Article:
Mid-Atlantic
The 2019 fall oyster survey by the Maryland Department of Natural Resources showed that both adult and juvenile oysters were impacted by the heavier-than-normal rains. Here, a researcher measures an oyster.

Low salinity wallops oysters in Chesapeake Bay

Aquaculture, restoration efforts and fishery hurt as unrelenting rain earlier in the year made much of Bay water too fresh, causing die-offs and delayed spawning

The rains have finally let up, but they’ve dealt a serious blow to the Chesapeake Bay’s oysters — and to the people who make a living harvesting, cultivating or restoring them.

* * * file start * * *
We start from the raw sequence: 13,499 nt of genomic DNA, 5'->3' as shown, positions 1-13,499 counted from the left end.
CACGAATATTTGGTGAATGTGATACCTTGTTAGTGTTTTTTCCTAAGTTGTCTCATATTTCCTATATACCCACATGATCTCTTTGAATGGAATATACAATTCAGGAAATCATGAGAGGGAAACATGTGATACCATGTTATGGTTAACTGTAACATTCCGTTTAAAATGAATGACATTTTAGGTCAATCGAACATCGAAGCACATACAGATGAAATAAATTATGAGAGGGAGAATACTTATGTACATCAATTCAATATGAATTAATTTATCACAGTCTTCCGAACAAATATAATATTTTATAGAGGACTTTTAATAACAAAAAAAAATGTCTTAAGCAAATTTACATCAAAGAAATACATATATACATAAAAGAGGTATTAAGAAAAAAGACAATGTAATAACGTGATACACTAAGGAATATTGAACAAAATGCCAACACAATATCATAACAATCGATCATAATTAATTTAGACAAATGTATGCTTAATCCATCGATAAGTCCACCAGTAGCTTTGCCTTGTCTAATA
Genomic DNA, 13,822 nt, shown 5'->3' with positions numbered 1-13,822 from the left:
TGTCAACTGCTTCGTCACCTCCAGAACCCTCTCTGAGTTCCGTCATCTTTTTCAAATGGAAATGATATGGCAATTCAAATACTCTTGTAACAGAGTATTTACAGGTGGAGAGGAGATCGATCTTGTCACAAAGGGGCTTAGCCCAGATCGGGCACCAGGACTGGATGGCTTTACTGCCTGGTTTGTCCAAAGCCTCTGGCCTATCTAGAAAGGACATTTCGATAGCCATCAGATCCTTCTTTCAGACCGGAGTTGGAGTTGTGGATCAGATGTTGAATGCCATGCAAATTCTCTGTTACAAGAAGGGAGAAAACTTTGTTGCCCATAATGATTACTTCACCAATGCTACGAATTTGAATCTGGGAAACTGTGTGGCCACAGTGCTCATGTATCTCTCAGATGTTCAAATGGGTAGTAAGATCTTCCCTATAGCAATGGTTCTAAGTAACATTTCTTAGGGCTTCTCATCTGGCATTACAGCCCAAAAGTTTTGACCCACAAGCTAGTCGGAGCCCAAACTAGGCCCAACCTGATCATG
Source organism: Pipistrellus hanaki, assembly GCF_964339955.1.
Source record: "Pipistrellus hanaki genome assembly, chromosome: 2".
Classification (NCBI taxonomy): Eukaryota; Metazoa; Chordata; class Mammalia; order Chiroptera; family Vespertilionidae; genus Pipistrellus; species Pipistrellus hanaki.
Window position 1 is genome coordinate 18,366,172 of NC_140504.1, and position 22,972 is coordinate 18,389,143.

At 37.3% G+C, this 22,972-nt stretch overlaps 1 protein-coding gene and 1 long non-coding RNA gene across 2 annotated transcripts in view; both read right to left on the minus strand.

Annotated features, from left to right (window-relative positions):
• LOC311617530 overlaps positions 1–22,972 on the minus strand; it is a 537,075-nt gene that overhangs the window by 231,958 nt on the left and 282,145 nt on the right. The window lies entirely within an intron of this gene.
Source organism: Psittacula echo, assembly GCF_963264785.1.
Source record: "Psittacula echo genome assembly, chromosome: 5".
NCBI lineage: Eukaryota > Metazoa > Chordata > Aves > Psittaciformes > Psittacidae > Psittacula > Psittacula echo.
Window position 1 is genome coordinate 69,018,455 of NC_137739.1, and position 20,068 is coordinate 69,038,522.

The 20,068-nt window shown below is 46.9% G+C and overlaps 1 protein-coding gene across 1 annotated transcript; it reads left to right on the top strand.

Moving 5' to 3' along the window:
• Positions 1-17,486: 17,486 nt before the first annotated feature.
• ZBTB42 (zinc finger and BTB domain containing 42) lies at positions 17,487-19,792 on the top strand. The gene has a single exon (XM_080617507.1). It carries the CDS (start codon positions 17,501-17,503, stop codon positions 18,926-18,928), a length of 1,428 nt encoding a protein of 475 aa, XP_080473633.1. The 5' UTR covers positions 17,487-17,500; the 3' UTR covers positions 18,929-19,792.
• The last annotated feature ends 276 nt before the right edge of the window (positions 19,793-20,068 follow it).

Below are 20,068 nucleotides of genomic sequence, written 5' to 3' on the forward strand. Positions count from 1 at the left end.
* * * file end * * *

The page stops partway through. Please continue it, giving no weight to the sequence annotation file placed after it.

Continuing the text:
Oysters need at least a little salt in their environment to live and a bit more to thrive. The record-setting downpours that began last year and continued through the first half of this year flushed so much freshwater into the Chesapeake that salinity sank to abnormally low levels.

In some places in Maryland and on the Potomac River, where the water turned almost completely fresh for months on end, oysters died in droves. Those that survived elsewhere didn’t grow much, and reproduction was spotty.

Read the full story here.